We want so much for things to be fair. Good behavior should be rewarded with pleasure and bad behavior should be rewarded with pain. It is pleasing to think that eventually all of our patience and sustained righteousness will be rewarded. But what if bad behavior didn’t lead to endless pain and torment? It would almost take away the pleasure of our own reward. To me an apt comparison is working really hard to get a nice car, or something really slick. It takes a long time to save up to get it. Then I get the new car and I am really happy with it. But I found out that some slacker was able to get the same thing for half the price. I would get sick to my stomach. My car is still just as good but knowing someone else didn’t have to sacrifice as much for it ruins the reward for me.
There is a parable with a very similar story. The master of the house hires laborers in the morning and agreed to pay them a denarius for the day. He also went out the third hour, the sixth hour, and the ninth hour. Finally he hired laborers in the eleventh hour. When the day was done he paid them all the same. “But when the first came, they supposed that they should have received more… Saying, These last have wrought but one hour, and thou hast made them equal unto us, which have borne the burden and heat of the day. But he answered one of them and said, Friend, I do thee no wrong: didst not thou agree with me for a penny?” (Matthew 20:1-16)
What an aggravating story! I would be really ticked off if this had happened to me. The guys who came in the eleventh hour had just been sitting around all day and got the same benefits. This is a really challenging parable. It is supposed to be. If it doesn’t challenge your sensibilities then read it again.
How can God be so gracious? It is irritating. Jonah felt this way. He went to the people of Ninevah and told them that if they didn’t repent then God would destroy them. And then something remarkable happened—they repented, so God spared them. But Jonah was furious (Jonah 3-4). In Mormonism it’s even worse, because people can repent even after death and be redeemed (Doctrine and Covenants 76:74). What kind of injustice is this? So all of these people who have done horrible things can be redeemed? Salvation can really be a very upsetting idea, not because I can be saved but because other people can be saved who I don’t want to be.
My point here is to illustrate the expansiveness of the Atonement. The love of God is greater than we understand, not because we are not capable of understanding, but because we are unwilling to understand it. This really requires a transformation of character and an extinction of pride. It is in our nature to not like certain people. And if the people we don’t like get rewarded, then Heaven is not the place for us. How could we stand it?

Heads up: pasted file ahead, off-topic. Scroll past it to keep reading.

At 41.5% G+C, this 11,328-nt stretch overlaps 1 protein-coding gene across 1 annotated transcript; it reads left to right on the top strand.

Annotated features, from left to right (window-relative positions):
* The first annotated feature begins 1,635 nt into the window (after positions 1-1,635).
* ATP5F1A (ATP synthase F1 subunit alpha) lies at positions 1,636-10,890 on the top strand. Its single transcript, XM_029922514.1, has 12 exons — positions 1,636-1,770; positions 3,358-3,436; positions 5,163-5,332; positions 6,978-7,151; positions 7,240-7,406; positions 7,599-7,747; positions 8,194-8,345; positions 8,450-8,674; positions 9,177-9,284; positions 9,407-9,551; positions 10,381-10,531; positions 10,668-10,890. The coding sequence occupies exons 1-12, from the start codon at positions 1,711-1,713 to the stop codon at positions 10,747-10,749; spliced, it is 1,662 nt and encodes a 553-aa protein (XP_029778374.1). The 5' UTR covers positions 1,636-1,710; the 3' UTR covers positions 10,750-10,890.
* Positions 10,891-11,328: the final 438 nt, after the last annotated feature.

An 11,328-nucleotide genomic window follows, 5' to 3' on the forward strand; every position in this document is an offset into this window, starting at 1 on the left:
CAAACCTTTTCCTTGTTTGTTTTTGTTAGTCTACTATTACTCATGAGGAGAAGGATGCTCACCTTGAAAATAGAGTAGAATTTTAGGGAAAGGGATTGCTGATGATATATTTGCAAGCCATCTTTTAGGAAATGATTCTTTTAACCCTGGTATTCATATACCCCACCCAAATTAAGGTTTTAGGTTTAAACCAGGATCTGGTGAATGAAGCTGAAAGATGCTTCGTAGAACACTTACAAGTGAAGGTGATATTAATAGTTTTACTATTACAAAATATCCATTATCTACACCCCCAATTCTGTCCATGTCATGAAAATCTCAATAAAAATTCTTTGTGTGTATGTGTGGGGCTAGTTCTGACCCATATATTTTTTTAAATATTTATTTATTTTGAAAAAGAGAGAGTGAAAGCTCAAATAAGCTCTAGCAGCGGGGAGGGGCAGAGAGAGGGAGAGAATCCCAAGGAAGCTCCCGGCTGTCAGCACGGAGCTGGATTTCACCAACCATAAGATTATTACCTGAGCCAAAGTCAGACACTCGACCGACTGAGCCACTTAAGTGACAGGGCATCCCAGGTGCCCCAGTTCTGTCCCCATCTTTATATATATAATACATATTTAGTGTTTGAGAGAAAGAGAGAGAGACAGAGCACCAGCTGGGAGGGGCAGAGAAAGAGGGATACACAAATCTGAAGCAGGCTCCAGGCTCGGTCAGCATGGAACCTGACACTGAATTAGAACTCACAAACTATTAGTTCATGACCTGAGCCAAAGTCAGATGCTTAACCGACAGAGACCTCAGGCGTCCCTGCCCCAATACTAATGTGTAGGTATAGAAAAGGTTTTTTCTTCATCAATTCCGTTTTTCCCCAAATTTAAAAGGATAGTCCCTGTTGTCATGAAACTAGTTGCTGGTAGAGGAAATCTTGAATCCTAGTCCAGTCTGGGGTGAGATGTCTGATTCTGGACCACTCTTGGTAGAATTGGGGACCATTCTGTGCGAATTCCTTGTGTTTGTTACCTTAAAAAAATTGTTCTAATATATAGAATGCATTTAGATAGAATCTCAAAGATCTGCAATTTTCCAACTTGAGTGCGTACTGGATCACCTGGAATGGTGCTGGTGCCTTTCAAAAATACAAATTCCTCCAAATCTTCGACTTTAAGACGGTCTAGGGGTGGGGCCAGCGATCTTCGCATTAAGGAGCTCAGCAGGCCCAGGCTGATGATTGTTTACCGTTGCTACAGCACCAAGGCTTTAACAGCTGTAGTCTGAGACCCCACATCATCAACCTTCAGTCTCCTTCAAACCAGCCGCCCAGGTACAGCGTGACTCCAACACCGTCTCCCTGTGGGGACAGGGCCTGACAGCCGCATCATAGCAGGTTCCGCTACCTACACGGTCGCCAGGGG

The truth is that God accepts everyone who accepts him. The only people who are not saved are those who refuse to be. “They are their own judges, whether to do good or do evil” (Alma 41:7). And God doesn’t refuse anyone, even the people we think he will refuse. Sometimes we think we know exactly who is going to be saved and who will not be. That is such a truncated understanding of the Atonement. “And he inviteth them all to come unto him and partake of his goodness; and he denieth none that come unto him, black and white, bond and free, male and female; and he remembereth the heathen; and all are alike unto God, both Jew and Gentile” (2 Nephi 27:33). He even remembers the heathens. So even the robbers, and drug dealers, and prostitutes are invited to come to God? What an outrageous idea. This is so much bigger and encompassing than we can imagine.
A final story. This may be one of the most important stories in scripture. The scribes and Pharisees brought a woman to Jesus who had been found in adultery. They asked him what he thought should be done to her. “Now Moses in the law commanded us, that such should be stoned: but what sayest thou?” Jesus stooped down and wrote on the ground with his finger as if he didn’t hear them. They continued pressuring him and he said “He that is without sin among you, let him first cast a stone at her.” Then he continued to write on the ground. This is the first lesson: none of us are called upon to condemn anyone. We have no right to do so. It is not for us to say who is going to Hell and who deserves punishment. After Jesus said this, they all understood that they could not condemn her and left them both alone.
Jesus then said to her, “Woman, where are those thine accusers? Hath no man condemned thee? She said, No man, Lord. And Jesus said unto her, Neither do I condemn thee: go, and sin no more” (John 8:1-11).
This is the second lesson. It’s a lesson for us as sinners, the accused. We are all in this situation at some point. Think of what this would be like. At one moment you are at the point of execution. And not just any execution, but an excruciating execution by stoning. Imagine what that would be like. It would be slow and the only thing around you in every direction would be disdain and hate. Then, suddenly everyone is gone and you realize that it is not the end. The only one left before you is God, the ultimate authority and judge, the only one whose judgment really matters. What will God say? Will he spare you and be merciful? Then he says. “Where are all those who accused you and hated you? Have they all gone away? Does no man condemn thee? Neither do I condemn thee: go, and sin no more."